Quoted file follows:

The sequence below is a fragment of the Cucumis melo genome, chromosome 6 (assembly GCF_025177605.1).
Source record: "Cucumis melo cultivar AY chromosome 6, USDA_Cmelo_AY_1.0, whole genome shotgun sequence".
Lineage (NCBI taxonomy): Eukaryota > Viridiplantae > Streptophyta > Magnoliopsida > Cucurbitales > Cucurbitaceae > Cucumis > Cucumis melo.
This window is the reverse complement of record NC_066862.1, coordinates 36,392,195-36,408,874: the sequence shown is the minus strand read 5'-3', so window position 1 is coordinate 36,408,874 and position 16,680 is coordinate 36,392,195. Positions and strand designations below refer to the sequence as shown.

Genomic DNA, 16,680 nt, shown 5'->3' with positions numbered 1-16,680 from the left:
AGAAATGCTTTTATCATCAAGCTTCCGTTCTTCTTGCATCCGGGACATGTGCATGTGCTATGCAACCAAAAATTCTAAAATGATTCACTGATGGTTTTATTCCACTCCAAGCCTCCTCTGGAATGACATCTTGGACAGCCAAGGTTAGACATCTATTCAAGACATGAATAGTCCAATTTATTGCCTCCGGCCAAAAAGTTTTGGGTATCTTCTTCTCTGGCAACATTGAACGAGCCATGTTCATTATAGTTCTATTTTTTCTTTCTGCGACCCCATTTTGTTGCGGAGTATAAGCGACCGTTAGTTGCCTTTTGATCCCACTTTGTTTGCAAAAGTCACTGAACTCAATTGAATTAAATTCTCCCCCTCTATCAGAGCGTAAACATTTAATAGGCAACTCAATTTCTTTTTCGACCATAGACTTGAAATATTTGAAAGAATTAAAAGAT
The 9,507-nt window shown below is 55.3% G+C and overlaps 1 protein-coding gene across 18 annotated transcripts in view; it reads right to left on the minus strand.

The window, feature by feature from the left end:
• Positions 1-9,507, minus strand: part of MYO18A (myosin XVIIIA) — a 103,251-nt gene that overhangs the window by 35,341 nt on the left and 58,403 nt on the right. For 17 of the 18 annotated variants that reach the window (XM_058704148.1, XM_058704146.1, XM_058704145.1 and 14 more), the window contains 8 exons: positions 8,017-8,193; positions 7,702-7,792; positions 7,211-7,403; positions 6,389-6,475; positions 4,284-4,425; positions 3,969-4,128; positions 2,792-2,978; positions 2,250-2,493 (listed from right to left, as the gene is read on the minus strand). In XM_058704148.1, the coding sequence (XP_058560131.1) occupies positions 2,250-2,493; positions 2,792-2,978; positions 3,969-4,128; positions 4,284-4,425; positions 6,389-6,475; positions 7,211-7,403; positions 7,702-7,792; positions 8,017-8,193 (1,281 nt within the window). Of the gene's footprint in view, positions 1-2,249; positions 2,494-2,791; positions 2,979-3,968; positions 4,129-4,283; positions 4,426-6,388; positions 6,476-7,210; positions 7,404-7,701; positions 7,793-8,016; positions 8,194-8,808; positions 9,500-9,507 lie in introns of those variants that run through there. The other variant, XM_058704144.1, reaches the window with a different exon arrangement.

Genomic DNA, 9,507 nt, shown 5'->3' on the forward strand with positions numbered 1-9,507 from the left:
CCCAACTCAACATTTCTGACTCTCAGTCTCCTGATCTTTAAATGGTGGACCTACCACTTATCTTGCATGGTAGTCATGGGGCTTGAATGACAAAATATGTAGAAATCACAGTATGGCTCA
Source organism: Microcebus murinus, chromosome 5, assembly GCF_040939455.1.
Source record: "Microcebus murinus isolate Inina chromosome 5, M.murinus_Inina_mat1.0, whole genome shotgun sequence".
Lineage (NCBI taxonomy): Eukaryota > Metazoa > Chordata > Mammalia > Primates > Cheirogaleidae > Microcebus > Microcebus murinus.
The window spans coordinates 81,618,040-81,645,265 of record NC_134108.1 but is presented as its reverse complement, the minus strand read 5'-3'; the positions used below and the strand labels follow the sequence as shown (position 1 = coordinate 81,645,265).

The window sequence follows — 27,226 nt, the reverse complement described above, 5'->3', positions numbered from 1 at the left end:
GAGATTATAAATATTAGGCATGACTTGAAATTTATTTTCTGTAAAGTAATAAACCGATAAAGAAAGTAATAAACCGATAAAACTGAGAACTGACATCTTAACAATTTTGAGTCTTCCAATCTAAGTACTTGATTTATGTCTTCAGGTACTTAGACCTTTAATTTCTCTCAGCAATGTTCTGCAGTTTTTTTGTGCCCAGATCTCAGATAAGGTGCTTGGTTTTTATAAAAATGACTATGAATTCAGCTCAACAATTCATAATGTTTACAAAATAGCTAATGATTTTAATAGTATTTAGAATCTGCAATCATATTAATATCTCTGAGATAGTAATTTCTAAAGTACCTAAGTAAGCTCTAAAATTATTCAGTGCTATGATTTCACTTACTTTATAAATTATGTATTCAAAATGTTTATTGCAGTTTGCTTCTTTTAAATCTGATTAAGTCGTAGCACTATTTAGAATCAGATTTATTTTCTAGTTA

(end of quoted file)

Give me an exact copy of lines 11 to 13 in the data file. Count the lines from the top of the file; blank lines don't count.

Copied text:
CCCAACTCAACATTTCTGACTCTCAGTCTCCTGATCTTTAAATGGTGGACCTACCACTTATCTTGCATGGTAGTCATGGGGCTTGAATGACAAAATATGTAGAAATCACAGTATGGCTCA
Source organism: Microcebus murinus, chromosome 5, assembly GCF_040939455.1.
Source record: "Microcebus murinus isolate Inina chromosome 5, M.murinus_Inina_mat1.0, whole genome shotgun sequence".